Koala on cue in Pioneer Park

Koala sighted in Coffs Harbour's Pioneer Park.
Koala sighted in Coffs Harbour's Pioneer Park. Trevor Veale

ANY doubts about the value of trees in Pioneer Park as koala habitat have been laid to rest on the eve of discussions about the park's future at tomorrow's Coffs Harbour City Council meeting.

Visitors to the CBD were on Monday entranced by the sight of a koala feeding in the park's trees.

Following last Wednesday's bid to save the park, Cr Sally Townley will present a notice of motion tomorrow that using the park as a CBD bypass road will only be a temporary measure to enable construction work in Gordon St next year.

Her motion is for the park be returned to permanent open space at the conclusion of the work.

The construction work, which is planned to include new traffic lights and work on footpaths and roadways to reduce flooding, has been endorsed by the council as part of its approval for the Gowings redevelopment.

Council staff have said a group of five mature flooded-gum trees in the south-eastern corner of the site would be retained under the permanent bypass road plan.

Also on tomorrow's agenda is a community engagement program to seek feedback on the proposed special rate variations in 2015 and 2016.

The council is seeking community approval for the next two-thirds of its planned three-year cumulative 25.73% rate increase.

The special rate variation began this year, with a 7.9% increase approved by the Independent Pricing and Regulatory Tribunal, but the following two years, with proposed rises of 8.14% and 7.75%, have not yet been approved by IPART.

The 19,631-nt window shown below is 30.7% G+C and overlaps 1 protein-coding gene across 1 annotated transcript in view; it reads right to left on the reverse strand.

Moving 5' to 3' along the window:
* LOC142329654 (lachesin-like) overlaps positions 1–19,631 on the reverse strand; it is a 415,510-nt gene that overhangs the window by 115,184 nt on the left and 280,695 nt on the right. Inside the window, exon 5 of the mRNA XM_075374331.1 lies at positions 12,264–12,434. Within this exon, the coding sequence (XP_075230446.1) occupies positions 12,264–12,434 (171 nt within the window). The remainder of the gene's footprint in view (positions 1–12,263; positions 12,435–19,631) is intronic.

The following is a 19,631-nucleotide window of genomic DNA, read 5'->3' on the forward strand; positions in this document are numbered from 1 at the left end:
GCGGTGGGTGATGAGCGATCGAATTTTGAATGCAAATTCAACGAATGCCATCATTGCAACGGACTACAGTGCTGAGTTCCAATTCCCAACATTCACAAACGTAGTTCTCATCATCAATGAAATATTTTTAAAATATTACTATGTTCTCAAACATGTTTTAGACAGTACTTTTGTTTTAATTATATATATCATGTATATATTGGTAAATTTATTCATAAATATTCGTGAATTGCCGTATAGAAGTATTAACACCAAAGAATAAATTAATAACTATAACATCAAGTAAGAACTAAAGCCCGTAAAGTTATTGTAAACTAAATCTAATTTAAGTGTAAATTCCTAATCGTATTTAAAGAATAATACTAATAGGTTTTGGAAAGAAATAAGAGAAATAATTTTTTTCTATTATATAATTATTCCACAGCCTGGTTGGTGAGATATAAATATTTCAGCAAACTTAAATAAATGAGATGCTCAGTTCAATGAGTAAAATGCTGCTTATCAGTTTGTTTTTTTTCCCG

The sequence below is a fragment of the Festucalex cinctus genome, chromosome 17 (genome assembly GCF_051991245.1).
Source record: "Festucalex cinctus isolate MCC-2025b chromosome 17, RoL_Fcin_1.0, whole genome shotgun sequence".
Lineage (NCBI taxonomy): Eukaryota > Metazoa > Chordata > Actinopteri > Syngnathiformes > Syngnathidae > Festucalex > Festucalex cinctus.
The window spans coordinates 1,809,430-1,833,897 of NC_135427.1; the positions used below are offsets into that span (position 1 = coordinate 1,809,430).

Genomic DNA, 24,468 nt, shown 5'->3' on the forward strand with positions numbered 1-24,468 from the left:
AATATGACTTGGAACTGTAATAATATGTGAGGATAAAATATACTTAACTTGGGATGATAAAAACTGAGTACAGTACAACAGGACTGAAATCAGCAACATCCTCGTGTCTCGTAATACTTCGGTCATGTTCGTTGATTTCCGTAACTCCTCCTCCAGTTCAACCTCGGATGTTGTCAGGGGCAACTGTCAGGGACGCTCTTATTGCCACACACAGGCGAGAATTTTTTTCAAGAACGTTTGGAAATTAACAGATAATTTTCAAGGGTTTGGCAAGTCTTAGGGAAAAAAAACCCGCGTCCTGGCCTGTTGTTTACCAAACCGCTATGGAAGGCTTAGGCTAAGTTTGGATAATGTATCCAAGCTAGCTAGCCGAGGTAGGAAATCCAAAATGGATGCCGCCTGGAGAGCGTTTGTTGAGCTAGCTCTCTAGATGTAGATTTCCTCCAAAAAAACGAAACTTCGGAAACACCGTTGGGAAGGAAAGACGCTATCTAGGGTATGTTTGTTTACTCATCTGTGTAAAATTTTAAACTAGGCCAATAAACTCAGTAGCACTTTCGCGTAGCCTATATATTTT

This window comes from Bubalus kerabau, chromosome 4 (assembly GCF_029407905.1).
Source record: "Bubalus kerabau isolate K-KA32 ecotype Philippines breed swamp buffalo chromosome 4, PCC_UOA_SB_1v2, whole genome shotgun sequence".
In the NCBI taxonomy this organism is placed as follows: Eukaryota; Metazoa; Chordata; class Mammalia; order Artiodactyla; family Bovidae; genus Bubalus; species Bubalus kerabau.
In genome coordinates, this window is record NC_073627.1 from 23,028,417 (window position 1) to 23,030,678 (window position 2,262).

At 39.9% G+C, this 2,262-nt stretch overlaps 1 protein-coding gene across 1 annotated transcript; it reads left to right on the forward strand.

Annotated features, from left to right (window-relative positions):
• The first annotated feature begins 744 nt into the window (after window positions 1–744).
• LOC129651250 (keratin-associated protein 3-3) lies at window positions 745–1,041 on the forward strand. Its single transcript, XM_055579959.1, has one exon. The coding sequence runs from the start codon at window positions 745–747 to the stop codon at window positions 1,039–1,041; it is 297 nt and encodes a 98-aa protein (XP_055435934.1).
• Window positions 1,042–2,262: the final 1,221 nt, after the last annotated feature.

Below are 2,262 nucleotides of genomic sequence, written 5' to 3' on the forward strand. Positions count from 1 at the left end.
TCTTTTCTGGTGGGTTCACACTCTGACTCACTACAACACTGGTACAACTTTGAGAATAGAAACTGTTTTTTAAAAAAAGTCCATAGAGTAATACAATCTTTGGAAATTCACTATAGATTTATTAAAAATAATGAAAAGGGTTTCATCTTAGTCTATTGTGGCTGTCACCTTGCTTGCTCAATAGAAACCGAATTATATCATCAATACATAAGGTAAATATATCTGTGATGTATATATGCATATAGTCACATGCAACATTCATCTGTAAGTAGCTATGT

On the agenda also is the ongoing matter of just compensation to elderly residents Barry and Norma Mackay over 2 ha of their land that council acquired as an easement for the Bennetts Rd flood retention basin in West Coffs Harbour.

In December, 2013, the councillors voted for staff to negotiate to buy the Mackays' land outright and, in April this year, the councillors set a four-month time limit for achieving "satisfactory, fair and just compensation".

Cathy Mackay, representing her parents in the matter, said there had been no genuine negotiation and the sum the council had offered was far below that paid to neighbouring landholders.

Council staff said the negotiations were not successful and the parties remained an insurmountable distance apart. They said there was a risk of unfunded liabilities if council proceeded with the purchase, which could set a precedent for the other three affected landholders in Bennetts Rd.

Tomorrow's agenda also includes the community capital infrastructure program for 2014-15; reviews of the developer contributions plans for the Moonee release area, Hearnes Lake/Sandy beach release area and the open space and administration levy; and a tender for consultancy services to support the Transformation to Sustainability (T2S) program.

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Rogue rooster ruffling feathers in Jackwood Grove

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